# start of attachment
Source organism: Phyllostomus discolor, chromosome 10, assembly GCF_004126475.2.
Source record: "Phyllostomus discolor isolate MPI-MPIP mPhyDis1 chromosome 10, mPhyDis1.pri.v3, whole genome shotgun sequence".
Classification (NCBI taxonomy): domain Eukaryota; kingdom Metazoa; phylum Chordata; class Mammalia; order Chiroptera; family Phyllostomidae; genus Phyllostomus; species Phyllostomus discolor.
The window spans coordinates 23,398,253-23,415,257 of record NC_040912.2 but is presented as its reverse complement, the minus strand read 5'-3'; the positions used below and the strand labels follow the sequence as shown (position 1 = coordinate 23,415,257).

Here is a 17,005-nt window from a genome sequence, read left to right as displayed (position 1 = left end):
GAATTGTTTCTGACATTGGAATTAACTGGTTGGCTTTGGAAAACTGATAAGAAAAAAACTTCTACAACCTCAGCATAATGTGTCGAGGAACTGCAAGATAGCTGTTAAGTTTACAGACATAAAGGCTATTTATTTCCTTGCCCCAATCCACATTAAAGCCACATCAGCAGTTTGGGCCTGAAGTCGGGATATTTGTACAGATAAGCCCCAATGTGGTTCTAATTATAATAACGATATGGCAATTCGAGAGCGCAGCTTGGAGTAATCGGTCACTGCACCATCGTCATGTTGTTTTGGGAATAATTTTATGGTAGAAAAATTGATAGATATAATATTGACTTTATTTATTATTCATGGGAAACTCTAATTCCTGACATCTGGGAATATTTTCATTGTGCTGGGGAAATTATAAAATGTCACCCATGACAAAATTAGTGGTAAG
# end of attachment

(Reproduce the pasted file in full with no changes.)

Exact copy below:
Source organism: Phyllostomus discolor, chromosome 10, assembly GCF_004126475.2.
Source record: "Phyllostomus discolor isolate MPI-MPIP mPhyDis1 chromosome 10, mPhyDis1.pri.v3, whole genome shotgun sequence".
Classification (NCBI taxonomy): domain Eukaryota; kingdom Metazoa; phylum Chordata; class Mammalia; order Chiroptera; family Phyllostomidae; genus Phyllostomus; species Phyllostomus discolor.
The window spans coordinates 23,398,253-23,415,257 of record NC_040912.2 but is presented as its reverse complement, the minus strand read 5'-3'; the positions used below and the strand labels follow the sequence as shown (position 1 = coordinate 23,415,257).

Here is a 17,005-nt window from a genome sequence, read left to right as displayed (position 1 = left end):
GAATTGTTTCTGACATTGGAATTAACTGGTTGGCTTTGGAAAACTGATAAGAAAAAAACTTCTACAACCTCAGCATAATGTGTCGAGGAACTGCAAGATAGCTGTTAAGTTTACAGACATAAAGGCTATTTATTTCCTTGCCCCAATCCACATTAAAGCCACATCAGCAGTTTGGGCCTGAAGTCGGGATATTTGTACAGATAAGCCCCAATGTGGTTCTAATTATAATAACGATATGGCAATTCGAGAGCGCAGCTTGGAGTAATCGGTCACTGCACCATCGTCATGTTGTTTTGGGAATAATTTTATGGTAGAAAAATTGATAGATATAATATTGACTTTATTTATTATTCATGGGAAACTCTAATTCCTGACATCTGGGAATATTTTCATTGTGCTGGGGAAATTATAAAATGTCACCCATGACAAAATTAGTGGTAAG